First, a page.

Santa Monica, CA (PRWEB) October 31, 2005
Religious Leaders Denounce Schwarzenegger’s Initiatives in the November 8th California Special Election. Statement on http://www.faithbasedleaders.org urges No Vote on Propositions 74, 75, 76, 77, & 78 to protect the poor and working families.
People of faith and people of conscience cannot remain silent when government leaders propose to undermine working families and the least among us.
Several of the proposed initiatives would inflict grievous and unnecessary harm on working families, the elderly, the disabled, the very young, and the poor.
Therefore, we commit ourselves to speaking out against propositions 74, 75, 76, 77 and 78 in the California Special Election on November 8, 2005.
The California Special Election is about the core values of tolerance, respect, compassion, and regard for the neighbor that uphold faith.
Here in our state of California, where dedicated public servants have made such a significant contribution to the overall quality of life, we now face a situation where these same public servants—school teachers, school aides, nurses, home health workers, even firefighters and police officers—are being publicly scapegoated for fiscal problems they did not create.
Morally and ethically, California cannot afford such injustice.
No on Proposition 74 - This measure would do nothing to improve public education or deal with the real problems facing our schools. It unfairly attempts to blame teachers for the problems in our public schools, ignoring the realities of underfunding, overcrowding, and the lack of materials and resources needed for effective teaching and learning. If this measure passes, new teachers would serve a 5-year probationary period rather than the current two years, and would lose the right to even have a fair hearing on their dismissal for a full 5 years. Current law already allows for firing teachers who are not performing in the classroom, no matter how long they’ve been on the job.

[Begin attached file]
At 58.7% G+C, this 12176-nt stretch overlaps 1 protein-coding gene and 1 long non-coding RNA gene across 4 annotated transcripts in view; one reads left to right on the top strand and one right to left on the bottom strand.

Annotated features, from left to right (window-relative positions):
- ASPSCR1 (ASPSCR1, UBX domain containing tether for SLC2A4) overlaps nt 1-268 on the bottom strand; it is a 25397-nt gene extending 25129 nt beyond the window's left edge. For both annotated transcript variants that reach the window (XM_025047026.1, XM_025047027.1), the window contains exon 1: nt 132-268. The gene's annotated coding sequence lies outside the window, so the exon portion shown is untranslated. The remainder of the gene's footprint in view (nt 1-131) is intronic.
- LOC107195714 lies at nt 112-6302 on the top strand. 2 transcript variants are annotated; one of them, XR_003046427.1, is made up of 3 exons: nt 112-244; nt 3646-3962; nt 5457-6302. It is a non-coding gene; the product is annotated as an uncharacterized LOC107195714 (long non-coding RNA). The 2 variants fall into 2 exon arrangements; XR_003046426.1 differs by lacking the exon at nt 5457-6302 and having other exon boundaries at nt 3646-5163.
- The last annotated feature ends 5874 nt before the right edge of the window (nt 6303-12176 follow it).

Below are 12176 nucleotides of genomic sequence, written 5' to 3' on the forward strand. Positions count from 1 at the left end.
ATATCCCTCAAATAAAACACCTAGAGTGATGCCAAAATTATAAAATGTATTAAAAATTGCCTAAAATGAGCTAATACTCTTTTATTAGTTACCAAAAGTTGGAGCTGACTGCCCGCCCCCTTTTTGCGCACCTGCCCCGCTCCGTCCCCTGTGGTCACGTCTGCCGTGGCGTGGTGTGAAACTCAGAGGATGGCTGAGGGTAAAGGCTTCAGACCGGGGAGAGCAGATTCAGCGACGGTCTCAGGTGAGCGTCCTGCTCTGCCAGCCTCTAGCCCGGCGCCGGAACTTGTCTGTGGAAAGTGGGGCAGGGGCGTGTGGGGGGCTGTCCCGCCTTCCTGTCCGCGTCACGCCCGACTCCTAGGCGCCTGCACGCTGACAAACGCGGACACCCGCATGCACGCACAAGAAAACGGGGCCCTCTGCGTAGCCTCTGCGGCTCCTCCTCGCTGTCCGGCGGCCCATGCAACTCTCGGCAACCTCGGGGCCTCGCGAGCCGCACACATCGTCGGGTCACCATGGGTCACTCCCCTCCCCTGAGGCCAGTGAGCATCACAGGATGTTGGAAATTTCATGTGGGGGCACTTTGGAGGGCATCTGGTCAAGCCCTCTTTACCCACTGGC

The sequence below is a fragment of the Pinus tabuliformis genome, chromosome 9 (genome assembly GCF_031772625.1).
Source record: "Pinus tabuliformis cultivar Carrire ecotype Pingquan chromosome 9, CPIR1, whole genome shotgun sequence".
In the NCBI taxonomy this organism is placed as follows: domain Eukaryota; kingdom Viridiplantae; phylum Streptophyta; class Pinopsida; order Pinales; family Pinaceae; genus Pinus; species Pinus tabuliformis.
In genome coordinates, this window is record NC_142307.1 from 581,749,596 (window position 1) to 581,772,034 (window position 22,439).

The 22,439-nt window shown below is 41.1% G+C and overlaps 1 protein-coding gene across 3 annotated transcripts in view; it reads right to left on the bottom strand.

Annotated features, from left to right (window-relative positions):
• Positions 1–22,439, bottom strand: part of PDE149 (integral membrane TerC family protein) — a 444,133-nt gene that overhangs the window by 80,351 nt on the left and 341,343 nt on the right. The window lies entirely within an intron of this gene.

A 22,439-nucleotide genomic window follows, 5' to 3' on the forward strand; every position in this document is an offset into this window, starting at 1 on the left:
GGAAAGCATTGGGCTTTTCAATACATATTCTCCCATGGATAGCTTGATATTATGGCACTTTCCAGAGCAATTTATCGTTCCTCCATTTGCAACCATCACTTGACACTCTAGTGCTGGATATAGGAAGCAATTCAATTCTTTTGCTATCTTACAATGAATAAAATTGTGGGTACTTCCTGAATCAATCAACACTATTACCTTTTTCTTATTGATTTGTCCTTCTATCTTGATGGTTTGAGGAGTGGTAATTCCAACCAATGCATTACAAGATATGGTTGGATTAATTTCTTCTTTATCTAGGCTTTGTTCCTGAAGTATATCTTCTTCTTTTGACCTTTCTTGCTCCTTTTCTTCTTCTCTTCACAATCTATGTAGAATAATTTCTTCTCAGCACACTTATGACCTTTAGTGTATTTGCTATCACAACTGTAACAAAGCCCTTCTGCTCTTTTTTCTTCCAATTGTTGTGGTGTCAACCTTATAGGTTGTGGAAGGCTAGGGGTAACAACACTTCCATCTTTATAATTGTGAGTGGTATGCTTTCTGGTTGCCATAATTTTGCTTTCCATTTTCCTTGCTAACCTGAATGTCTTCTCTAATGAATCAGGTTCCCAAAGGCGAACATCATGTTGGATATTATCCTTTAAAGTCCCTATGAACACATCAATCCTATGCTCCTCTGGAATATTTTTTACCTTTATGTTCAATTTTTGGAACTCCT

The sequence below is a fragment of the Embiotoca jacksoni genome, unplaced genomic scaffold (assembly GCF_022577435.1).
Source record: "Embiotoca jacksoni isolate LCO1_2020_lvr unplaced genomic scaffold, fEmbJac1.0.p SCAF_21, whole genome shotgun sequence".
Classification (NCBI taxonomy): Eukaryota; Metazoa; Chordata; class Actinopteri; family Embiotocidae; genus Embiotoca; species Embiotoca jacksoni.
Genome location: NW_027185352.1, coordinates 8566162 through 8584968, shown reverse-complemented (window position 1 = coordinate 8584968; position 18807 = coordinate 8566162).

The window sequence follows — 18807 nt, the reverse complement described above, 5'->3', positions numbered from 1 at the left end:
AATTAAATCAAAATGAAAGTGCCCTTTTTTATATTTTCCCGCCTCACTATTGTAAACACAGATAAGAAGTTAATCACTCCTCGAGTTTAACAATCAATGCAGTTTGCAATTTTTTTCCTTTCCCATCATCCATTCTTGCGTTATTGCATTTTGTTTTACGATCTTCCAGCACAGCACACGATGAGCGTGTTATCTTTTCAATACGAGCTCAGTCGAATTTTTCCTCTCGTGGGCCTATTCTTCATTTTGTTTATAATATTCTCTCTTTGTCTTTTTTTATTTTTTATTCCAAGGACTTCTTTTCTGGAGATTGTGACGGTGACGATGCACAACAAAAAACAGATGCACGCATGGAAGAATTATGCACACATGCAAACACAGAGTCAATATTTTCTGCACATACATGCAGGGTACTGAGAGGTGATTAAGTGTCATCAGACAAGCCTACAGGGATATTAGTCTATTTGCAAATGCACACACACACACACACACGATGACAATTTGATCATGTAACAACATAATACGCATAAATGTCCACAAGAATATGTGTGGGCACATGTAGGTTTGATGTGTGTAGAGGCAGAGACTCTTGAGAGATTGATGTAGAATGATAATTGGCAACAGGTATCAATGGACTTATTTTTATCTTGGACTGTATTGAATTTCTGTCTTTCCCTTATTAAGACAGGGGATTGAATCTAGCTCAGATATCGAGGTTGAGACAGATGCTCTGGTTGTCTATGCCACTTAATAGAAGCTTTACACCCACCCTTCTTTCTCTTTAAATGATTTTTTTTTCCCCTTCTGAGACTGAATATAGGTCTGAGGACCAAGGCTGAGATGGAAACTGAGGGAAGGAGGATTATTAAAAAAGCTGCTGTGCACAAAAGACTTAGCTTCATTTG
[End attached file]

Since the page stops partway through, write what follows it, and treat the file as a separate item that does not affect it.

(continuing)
No on Proposition 75 – This proposition would make it far more difficult—almost impossible—for public employee unions to participate in the political process. Each employee would have to be solicited individually and made to sign a complicated from authorizing a part of his or her dues to be used for issue advocacy. This is an issue of basic fairness. If public employees have their voice taken away, the only voices that count in Sacramento will be the voices of the biggest corporations and trade associations.
No on Proposition 76 – This proposition would create an automatic trigger mechanism to slash state spending whenever current revenues fall short of expenditures, regardless of the circumstances and regardless of legislative appropriations or even previous voter initiatives (such as Proposition 98 that mandates minimum school funding). It would have a grievous harm on the poor, the infirm, the disabled, and the blind by giving the Governor unilateral power to cut these programs.
No on Proposition 77 - This measure would draw political boundaries which under represent the diversity of our state.
No on Proposition 78 - This measure bankrolled by big pharmaceutical companies could leave millions of poor people without access to life saving medications.
Yes on Proposition 79 - This measure would increase access to prescription drugs for an estimated 8 to 10 million seniors, low-income and uninsured Californians.
Yes on Proposition 80 - This measure would prevent Enron-Style manipulation of our electricity supply.
As people of faith, we urge you to vote no on proposition 74, 75, 76, 77, 78 . . . and yes on propositions 79 and 80 in the California Special Election on November 8, 2005.
The statement can be viewed at http://www.faithbasedleaders.org.